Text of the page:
Saturday, February 27, 2016
US dashes Singapore's hopes for breakthrough in comprehensive awareness
These two flying machines look similar because they come from the same design house: an American company called Scaled Composites LLC.
Based in the Mojave desert in California, Scaled Composites lent its creative touch to the LALEE concept that was pursued by Singapore at the turn of the century.
The LALEE was conceptualised as more than a replacement for Republic of Singapore Air Force (RSAF) E-2C Hawkeye airborne early warning planes - three of which remained on strength at the point of retirement.
LALEE is short for Low-Altitude Long Enduring Endurance. The platform was intended to be part of a system of terrestrial, airborne and space-based assets that would enable the RSAF to compile a comprehensive air situation picture of the air and sea space around Singapore, 24/365.
As a military asset, LALEE was neither chicken or fish. Some observers called it a high-altitude long endurance (HALE) unmanned aerial vehicle. But LALEE was designed to be optionally-piloted because Singapore's civil aviation authorities had yet to develop SOPs for drones flying race track circuits amid some of Asia's most congested airways.
The LALEE's sensor payload gave her the ability to scan the skies and seas for air and surface contacts. But she was a lot more than a radar platform. LALEE could also be equipped to sniff the electromagnetic spectrum, rebro comms at long range and so could have evolved into an Aries, Compass Call, Growler, Hawkeye, Poseidon and Rivet Joint rolled into one slender and seemingly fragile airframe .
The low-altitude referred to in her name was a reference to her operational height, which was below that of satellites.
So ground-based gap-filler radars such as the RSAF's Giraffe Agile Multi Beam (AMB) would complement air surveillance radars by covering blind spots masked by terrain. Herakles radars on Republic of Singapore Navy Formidable-class stealth frigates would extend the radar range rings out to sea (i.e. a kind of sea-based air defence).
Orbits flown by LALEE would extend the radar horizon even further with sensors operating at around 50,000 feet.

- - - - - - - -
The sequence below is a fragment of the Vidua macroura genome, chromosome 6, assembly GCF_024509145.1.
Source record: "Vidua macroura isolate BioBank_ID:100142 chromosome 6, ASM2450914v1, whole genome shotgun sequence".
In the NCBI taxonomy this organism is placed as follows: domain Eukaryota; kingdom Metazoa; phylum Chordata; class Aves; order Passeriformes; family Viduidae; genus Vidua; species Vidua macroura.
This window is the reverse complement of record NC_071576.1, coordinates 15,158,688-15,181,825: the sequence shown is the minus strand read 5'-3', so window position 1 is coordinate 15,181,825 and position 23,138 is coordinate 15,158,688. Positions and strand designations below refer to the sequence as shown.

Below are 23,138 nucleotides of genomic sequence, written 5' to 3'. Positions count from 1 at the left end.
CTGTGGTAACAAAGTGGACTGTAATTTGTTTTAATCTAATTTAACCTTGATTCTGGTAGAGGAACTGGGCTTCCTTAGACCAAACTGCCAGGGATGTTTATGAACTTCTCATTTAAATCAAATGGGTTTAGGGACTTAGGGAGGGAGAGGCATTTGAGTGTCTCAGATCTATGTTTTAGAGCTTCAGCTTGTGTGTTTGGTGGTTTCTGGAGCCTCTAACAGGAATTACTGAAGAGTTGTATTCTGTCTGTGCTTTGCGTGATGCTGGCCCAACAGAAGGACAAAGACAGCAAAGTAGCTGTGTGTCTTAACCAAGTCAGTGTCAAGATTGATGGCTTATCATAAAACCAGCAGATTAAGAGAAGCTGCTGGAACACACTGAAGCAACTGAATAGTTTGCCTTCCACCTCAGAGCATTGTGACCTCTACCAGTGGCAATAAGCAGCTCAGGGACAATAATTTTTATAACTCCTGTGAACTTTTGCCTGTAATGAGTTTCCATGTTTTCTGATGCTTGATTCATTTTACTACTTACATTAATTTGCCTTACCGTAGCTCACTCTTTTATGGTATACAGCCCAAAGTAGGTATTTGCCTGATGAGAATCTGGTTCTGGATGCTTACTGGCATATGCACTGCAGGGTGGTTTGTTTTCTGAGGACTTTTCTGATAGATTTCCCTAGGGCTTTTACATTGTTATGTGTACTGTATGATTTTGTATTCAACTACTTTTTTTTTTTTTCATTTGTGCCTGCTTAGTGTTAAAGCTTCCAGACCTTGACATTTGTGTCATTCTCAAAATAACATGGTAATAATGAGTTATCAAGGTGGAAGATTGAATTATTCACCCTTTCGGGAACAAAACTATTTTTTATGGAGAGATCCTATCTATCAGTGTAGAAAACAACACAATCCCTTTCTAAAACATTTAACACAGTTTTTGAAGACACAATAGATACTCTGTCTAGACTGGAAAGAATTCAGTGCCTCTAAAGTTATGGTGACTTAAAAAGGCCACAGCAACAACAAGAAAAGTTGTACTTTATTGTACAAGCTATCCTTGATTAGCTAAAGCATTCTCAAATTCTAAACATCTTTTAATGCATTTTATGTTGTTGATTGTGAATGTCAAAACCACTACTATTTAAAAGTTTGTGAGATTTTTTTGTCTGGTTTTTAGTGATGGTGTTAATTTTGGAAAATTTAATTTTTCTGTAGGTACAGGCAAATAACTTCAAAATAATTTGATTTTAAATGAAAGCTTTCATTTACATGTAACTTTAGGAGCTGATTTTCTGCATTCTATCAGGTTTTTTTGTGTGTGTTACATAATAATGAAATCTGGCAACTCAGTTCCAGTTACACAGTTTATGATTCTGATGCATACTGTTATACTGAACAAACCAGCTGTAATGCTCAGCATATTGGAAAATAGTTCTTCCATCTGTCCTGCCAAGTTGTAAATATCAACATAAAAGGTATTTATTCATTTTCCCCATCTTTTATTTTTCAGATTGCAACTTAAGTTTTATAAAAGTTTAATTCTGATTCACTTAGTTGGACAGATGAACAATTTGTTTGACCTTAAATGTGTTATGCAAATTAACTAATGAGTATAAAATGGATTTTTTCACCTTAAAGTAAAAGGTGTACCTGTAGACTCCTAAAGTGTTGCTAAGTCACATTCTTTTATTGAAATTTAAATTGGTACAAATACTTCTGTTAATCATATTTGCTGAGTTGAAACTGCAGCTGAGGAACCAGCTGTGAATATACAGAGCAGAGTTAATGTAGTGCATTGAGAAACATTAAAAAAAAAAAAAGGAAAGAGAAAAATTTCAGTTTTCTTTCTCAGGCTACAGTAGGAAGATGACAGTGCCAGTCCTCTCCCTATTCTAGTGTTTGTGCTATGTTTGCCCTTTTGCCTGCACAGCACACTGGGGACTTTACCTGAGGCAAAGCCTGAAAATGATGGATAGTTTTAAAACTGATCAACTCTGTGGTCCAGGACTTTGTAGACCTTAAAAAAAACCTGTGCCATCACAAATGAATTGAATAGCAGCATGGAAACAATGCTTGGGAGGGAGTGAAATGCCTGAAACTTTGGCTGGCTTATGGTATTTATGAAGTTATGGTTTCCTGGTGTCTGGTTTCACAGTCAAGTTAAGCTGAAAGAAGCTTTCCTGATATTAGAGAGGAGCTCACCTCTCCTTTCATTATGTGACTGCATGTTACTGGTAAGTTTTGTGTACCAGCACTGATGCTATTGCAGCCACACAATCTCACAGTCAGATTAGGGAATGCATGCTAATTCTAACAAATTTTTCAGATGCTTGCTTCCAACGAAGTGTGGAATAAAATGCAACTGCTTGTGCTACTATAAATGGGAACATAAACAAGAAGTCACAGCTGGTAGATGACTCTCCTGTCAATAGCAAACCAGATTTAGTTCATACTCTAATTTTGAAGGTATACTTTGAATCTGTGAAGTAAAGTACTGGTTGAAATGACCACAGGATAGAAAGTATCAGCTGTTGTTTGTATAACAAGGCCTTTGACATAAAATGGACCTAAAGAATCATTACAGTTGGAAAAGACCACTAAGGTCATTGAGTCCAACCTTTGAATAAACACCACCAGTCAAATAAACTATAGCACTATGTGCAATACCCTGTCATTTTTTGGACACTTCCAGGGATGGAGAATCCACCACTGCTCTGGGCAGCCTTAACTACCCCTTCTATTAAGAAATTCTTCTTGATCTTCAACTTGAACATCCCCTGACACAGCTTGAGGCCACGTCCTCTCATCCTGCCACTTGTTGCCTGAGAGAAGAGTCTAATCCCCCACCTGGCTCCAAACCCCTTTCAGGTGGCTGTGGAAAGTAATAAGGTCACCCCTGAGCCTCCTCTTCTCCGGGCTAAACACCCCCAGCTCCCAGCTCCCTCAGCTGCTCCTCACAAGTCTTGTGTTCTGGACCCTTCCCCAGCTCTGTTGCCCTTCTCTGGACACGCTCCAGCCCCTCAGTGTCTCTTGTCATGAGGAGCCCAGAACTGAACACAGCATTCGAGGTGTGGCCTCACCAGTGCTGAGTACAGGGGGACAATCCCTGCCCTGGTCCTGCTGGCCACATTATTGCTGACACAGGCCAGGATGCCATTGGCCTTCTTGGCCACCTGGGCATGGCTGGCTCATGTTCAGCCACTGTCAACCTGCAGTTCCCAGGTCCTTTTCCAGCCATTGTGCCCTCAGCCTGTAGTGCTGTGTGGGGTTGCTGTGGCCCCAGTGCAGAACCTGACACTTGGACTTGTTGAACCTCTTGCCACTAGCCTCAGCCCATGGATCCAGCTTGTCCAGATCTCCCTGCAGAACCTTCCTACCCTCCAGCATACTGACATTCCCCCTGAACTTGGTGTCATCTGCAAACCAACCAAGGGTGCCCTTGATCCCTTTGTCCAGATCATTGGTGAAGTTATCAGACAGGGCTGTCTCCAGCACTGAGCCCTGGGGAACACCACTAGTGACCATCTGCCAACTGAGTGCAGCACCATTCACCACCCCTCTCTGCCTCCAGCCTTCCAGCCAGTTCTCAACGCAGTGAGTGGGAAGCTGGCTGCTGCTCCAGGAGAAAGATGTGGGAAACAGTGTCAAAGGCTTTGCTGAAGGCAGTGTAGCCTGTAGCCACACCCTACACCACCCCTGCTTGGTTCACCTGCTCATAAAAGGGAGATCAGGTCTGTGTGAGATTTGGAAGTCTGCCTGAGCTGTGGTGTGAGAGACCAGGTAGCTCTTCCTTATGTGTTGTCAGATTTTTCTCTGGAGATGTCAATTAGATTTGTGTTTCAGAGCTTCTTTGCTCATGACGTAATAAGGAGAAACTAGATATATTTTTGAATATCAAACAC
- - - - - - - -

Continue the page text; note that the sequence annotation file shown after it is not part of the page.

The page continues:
Finally, reconnaissance satellites would take up the high-altitude duty station and provide updates once every 90 minutes or so.
What's amazing about this concept, sketched out by defence planners from the Singapore Ministry of Defence (MINDEF) and RSAF under its 1990s era transformation effort, is that apart from LALEE, every piece of the puzzle is in place as of February 2016.
So what happened to LALEE?
It never got off the ground as the United States (US) was uncomfortable with Singapore's development plans for this ground-breaking concept.
At least on paper, it offered superior economics over manned AEW platforms and HALE UAVs which were sold by American military giants. The LALEE's capacity to generate power for sensors in the fuselage offered the end-user many payload options for aerial surveillance for an extended period of time.
In short, LALEE could have ushered a breakthrough in air defence surveillance that was born of necessity for Singapore's defence planners who had to work hard to surmount the city-state's lack of strategic depth, congested airways and a need to stretch every defence dollar.
At this point, we come to the proverbial takeaway from this project. The United States is a reliable defence partner. While Singapore is a close friend of the United States but not quite an ally, the reality is that Washington may not always be ready for tiny Singapore to punch above its weight.
Despite the smiles and handshakes, don't count on the Americans always being there for you. This is real politik between nation states that one needs to wake up to.
When Washington's legendary bureaucracy cranks into action, such unease results in export restrictions, With that clamp down, there was no way LALEE would fly.
And so, a Singaporean idea that could have counted as a revolution in military affairs has remained just a pipe dream.
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Posted by David Boey at 2:00 PM